A book by one of France's most celebrated and controversial literary figures arrives in bookstores this week, 78 years after the manuscript disappeared

'Lost' manuscript of pro-Nazi French author published 78 years later

It is a rare thing when the story of a book’s publication is even more mysterious than the plot of the novel itself.

But that might be said of Guerre (War) by one of France’s most celebrated and controversial literary figures, Louis-Ferdinand Celine, which arrives in bookstores on Thursday, some 78 years after its manuscript disappeared.

Celine’s reputation has somehow survived the fact that he was one of France’s most eager collaborators with the Nazis.

Already a superstar thanks to his debut novel Journey to the End of the Night (1932), Celine became one of the most ardent anti-Semitic propagandists even before France’s occupation.

In June 1944, with the Allies advancing on Paris, the writer abandoned a pile of his manuscripts in his Montmartre apartment.

Celine feared rough treatment from authorities in liberated France, having spent the war carousing with the Gestapo, and giving up Jews and foreigners to the Nazi regime and publishing racist pamphlets about Jewish world conspiracies.

For decades, no one knew what happened to his papers, and he accused resistance fighters of burning them. But at some point in the 2000s, they ended up with retired journalist Jean-Pierre Thibaudat, who passed them – completely out of the blue – to Celine’s heirs last summer.

‘A miracle’
Despite the author’s history, reviews of the 150-page novel, published by Gallimard, have been unanimous in their praise.

“The end of a mystery, the discovery of a great text,” writes Le Point; a “miracle,” says Le Monde; “breathtaking,” gushes Journal du Dimanche.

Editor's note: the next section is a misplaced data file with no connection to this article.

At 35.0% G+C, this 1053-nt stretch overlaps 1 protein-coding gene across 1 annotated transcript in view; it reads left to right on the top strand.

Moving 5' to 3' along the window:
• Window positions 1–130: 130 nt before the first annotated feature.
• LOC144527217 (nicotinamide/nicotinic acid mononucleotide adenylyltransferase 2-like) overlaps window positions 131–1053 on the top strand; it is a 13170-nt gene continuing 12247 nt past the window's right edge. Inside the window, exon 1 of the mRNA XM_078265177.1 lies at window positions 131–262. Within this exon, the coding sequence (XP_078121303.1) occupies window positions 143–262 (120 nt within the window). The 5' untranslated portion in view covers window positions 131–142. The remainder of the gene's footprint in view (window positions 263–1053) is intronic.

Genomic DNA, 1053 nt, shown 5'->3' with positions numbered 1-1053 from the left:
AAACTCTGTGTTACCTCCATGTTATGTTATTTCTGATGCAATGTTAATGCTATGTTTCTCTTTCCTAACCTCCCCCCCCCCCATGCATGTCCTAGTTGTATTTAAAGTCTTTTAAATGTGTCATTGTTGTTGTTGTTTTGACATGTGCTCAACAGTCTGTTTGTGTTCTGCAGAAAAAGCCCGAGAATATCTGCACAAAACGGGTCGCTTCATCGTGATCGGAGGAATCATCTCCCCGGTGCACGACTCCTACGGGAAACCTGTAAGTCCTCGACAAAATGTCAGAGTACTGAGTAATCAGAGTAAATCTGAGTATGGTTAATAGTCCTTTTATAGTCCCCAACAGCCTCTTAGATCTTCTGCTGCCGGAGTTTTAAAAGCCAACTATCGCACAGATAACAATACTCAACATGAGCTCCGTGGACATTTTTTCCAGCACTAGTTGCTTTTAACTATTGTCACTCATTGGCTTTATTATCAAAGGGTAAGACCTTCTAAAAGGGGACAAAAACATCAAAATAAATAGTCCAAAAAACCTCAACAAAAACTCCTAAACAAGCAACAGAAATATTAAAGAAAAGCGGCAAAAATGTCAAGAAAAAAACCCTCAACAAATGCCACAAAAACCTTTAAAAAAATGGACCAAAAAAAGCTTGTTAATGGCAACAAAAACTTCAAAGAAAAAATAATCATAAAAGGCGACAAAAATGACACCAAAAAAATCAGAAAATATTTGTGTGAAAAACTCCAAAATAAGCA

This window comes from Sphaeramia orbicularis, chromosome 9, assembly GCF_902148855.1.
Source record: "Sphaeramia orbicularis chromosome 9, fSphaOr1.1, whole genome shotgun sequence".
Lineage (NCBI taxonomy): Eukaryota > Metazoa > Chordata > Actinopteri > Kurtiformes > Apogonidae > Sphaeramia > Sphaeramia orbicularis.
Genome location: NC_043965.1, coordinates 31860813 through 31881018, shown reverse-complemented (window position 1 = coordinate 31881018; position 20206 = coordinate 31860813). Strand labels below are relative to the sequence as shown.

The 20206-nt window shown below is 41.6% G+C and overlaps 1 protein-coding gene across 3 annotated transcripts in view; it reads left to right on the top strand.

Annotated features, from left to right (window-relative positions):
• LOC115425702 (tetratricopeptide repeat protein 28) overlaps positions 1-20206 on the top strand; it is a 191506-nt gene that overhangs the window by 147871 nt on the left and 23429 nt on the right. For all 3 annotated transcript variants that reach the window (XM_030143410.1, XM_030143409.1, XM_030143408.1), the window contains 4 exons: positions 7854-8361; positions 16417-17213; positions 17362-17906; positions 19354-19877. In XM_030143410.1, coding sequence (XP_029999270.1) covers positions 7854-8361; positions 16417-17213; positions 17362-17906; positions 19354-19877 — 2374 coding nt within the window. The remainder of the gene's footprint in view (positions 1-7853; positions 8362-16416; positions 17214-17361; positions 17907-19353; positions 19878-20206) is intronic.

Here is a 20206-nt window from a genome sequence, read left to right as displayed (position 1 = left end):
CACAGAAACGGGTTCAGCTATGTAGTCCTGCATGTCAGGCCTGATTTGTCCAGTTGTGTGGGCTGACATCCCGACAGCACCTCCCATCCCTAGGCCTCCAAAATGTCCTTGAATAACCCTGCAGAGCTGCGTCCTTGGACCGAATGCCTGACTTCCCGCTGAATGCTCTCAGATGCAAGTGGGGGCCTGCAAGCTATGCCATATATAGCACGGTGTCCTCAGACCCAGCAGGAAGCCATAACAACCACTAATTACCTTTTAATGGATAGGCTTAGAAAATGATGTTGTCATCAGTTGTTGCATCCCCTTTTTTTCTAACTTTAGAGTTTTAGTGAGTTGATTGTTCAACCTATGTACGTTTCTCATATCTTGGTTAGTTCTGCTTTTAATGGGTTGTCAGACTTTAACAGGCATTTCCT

Gallimard has yet to say whether the novel will be translated.

Like much of Celine’s work, Guerre is deeply autobiographical, recounting his experiences during World War I.

It opens with 20-year-old Brigadier Ferdinand finding himself miraculously alive after waking up on a Belgian battlefield, follows his treatment and hasty departure for England – all based on Celine’s real experiences.

His time across the Channel is the subject of another newly discovered novel, Londres (London), to be published this autumn.

If French reviewers seem reluctant to focus on Celine’s rampant World War II anti-Semitism, it is partly because his early writings (Guerre is thought to date from 1934) show little sign of it.

Journey to the End of the Night was a hit among progressives for its anti-war message, as well as a raw, slang-filled style that stuck two fingers up at bourgeois sensibilities.

Celine’s attitude to the Jews only revealed itself in 1937 with the publication of a pamphlet, Trifles for a Massacre, which set him on a new path of racial hatred and conspiracy-mongering.

He never back-tracked. After the war, he launched a campaign of Holocaust-denial and sought to muddy the waters around his own war-time exploits – allowing him to worm his way back into France without repercussions.

‘Divine surprise’
Many in the French literary scene seem keen to separate early and late Celine.

“These manuscripts come at the right time – they are a divine surprise – for Celine to become a writer again: the one who matters, from 1932 to 1936,” literary historian Philippe Roussin told AFP.

Other critics say the early Celine was just hiding his true feelings.

They highlight a quote that may explain the gap between his progressive novels and reactionary feelings: “Knowing what the reader wants, following fashions like a shopgirl, is the job of any writer who is very financially constrained,” Celine wrote to a friend.

Despite his descent into Nazism, he was one of the great chroniclers of the trauma of World War I and the malaise of the inter-war years.

An exhibition about the discovery of the manuscripts opens on Thursday at the Gallimard Gallery and includes the original, hand-written sheets of Guerre.

They end with a line that is typical of Celine: “I caught the war in my head. It is locked in my head.”

In the final years before his death in 1961, Celine endlessly bemoaned the loss of his manuscripts.

The exhibition has a quote from him on the wall: “They burned them, almost three manuscripts, the pest-purging vigilantes!”

This was one occasion – not the only one – where he was proved wrong.